- 85% clocked viewing time on laptop/ desktop (42%), smartphones (29%) and tablets (15%)
- 55% of Chinese respondents access video content for free from sites such as Youku, Tudou
- 62% of Chinese respondents are ‘very likely’ or ‘likely’ to watch pirated videos
China is set to be the largest digital economy globally. The number of internet users in the market is already challenging the status of United States as the largest digital society. The more important aspect here is that these trends are impacting the media consumption patterns in the market as well. In the more process, online videos seem to be catching more ground in China.
Research from Irdeto that explores consumer viewing patterns and preferences on accessing video content unveiled that 86 per cent of Chinese consumers still watch video content at home but only 15 per cent of the respondents do so on traditional TV with a combined majority of 85 per cent choosing computers, smartphones and tablets as their preferred screens.
Also, the fact that close to 60 per cent of respondents state that they watch videos on-the-go while commuting, or outside of work, school or home, reaffirms the unabated rise of multi-screen viewing among Chinese consumers today.
The survey found laptop and desktop computers to be the top screen of choice when it came to viewing video content (42 per cent), and smartphone devices to be the second most preferred screen for viewing video content (29 per cent) – underlining a significant behavioural shift whereby viewers are now typically choosing non-traditional platforms over traditional television.
The results showed that consumers in China are concerned about security risks (32 per cent) and poor video quality (25 per cent) despite an openness to online piracy, where more than 60 per cent of respondents said that they were ‘extremely likely’ (21 per cent) or ‘likely’ (41 per cent) to pirate video content. A combined 58 per cent cited high pricing of paid content (28 per cent) and refusal to wait for official release of video (30 per cent) as the top two compelling reasons for watching pirated videos.
The key findings also included:
• The majority of consumers (86 per cent) still watch video content at home, whether it is on their television or through streaming on a mobile device, while the second most preferred location was during their commute (37 per cent)
• The preferred screen of choice for watching video content was on the laptop/desktop computers (42 per cent), as compared to the traditional TV (15 per cent). Smartphone devices were the second most preferred screen for viewing video content (29 per cent)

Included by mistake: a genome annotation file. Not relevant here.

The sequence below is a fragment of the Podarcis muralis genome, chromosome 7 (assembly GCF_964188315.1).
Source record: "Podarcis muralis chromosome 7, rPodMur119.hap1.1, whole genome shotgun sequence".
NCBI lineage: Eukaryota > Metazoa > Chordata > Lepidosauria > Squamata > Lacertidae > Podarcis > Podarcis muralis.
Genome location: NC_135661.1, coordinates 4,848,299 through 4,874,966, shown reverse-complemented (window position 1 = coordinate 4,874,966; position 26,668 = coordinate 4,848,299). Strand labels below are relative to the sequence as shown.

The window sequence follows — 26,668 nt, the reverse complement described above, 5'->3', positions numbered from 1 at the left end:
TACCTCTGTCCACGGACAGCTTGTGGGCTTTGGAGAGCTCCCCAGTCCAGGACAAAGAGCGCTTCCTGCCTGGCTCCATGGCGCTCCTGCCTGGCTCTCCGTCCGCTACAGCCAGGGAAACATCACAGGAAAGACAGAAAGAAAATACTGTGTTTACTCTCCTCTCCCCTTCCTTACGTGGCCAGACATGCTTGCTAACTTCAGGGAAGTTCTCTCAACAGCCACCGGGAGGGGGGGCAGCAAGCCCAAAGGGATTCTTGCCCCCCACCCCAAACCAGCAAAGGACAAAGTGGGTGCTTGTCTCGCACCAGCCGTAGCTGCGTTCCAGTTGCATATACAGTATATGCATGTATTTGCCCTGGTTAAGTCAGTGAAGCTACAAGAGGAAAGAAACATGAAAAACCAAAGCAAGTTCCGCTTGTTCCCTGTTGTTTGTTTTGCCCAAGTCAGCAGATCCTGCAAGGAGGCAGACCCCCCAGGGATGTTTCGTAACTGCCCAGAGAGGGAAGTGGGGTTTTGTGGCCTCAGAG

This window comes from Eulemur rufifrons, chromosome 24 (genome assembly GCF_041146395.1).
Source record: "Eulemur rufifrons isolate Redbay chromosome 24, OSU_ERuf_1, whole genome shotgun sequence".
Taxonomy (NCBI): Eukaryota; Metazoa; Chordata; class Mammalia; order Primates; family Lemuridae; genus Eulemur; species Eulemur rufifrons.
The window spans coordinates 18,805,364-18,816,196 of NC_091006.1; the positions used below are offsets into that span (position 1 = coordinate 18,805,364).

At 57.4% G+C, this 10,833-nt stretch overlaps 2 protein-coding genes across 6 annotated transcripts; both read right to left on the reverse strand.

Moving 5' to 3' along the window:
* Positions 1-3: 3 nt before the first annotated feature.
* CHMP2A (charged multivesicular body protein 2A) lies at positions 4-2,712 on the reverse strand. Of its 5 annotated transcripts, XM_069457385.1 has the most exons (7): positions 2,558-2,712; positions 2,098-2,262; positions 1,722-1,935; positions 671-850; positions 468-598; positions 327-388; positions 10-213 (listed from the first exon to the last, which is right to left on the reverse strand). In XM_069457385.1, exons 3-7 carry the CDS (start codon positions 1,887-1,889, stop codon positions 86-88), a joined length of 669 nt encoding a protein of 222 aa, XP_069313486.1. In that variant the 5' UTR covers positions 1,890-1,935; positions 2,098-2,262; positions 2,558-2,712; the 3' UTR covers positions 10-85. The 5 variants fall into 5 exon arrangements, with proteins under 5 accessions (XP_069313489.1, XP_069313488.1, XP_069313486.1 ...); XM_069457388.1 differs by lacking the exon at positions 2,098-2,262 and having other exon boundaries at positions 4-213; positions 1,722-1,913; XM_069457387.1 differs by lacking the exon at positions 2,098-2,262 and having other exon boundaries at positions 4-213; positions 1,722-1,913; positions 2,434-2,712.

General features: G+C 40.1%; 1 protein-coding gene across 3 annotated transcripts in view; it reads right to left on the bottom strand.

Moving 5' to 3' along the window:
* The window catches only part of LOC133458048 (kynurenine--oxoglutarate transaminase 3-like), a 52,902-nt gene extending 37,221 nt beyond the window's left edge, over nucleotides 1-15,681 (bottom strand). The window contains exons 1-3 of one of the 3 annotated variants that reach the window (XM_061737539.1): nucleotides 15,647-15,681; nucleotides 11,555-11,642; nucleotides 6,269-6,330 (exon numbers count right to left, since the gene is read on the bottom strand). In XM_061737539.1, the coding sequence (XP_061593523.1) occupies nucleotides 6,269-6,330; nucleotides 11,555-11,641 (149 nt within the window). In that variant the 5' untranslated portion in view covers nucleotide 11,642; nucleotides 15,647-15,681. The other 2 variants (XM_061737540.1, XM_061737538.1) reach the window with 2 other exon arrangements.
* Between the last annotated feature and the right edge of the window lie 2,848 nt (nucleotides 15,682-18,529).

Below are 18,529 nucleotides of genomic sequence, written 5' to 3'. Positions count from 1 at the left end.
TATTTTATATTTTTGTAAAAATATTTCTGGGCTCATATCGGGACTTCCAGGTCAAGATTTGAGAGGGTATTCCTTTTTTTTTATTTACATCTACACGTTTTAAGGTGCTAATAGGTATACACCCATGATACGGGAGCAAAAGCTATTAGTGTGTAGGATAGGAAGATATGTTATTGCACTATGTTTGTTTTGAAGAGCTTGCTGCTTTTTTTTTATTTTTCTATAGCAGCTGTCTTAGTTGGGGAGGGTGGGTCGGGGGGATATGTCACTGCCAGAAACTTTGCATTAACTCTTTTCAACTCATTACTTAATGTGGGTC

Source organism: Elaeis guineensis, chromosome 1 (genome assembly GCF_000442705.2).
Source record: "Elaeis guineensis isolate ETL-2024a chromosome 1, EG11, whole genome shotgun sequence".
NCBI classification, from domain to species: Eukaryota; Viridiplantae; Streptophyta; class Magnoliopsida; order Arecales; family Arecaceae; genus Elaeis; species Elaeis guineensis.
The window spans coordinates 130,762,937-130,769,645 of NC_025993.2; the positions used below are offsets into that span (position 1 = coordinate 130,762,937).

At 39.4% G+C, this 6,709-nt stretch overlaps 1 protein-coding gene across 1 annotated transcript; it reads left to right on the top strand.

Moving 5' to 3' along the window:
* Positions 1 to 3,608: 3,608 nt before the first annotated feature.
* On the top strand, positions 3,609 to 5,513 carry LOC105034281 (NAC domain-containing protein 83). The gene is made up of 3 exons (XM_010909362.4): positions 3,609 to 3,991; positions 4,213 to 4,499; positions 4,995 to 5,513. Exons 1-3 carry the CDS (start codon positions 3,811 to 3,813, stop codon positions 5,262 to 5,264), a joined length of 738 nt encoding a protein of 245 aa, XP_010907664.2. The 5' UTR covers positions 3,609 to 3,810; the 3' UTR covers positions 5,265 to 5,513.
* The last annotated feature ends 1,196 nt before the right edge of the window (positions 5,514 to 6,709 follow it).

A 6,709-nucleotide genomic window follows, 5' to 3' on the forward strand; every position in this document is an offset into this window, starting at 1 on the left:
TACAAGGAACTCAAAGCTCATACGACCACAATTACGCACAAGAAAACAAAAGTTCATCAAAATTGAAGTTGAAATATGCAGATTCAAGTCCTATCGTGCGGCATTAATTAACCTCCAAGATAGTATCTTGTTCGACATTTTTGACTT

• 30 per cent of consumers cited the wait for video content to be officially released as the most compelling reason for them to watch pirated video content, while 28 per cent of consumers would do so if the video content is too expensive
• When asked what would prevent them from viewing pirated content, most consumers cited issues surrounding security risks (e.g. viruses, spam) (32 per cent), followed by poor video quality (25 per cent)
“This survey reflects Irdeto’s commitment to offering knowledge and insight into video consumption trends in China, so that local content providers can design and package products and services that deliver a richer, more fulfilling user experience in line with evolving viewer behavioural patterns and preferences. The survey findings reaffirm the importance of multi-screen and nationwide demand for high-quality and secure video content despite ongoing online piracy, so it is without a doubt that these should be the top priorities for Chinese pay TV operators and over-the-top service providers today as they battle to capture eyeballs in this highly competitive market,” said Bengt Jonsson, Vice President, APAC, Irdeto.
Irtdeo is a player in multiscreen, revenue assurance and media protection solutions for pay TV operators, OTT service providers and content owners. The survey was conducted among 1,000 nationally representative Chinese adults aged 18 and above in early March 2014. It tackled important questions on both video viewing preferences as well as factors influencing consumers’ decision to watch pirated video content.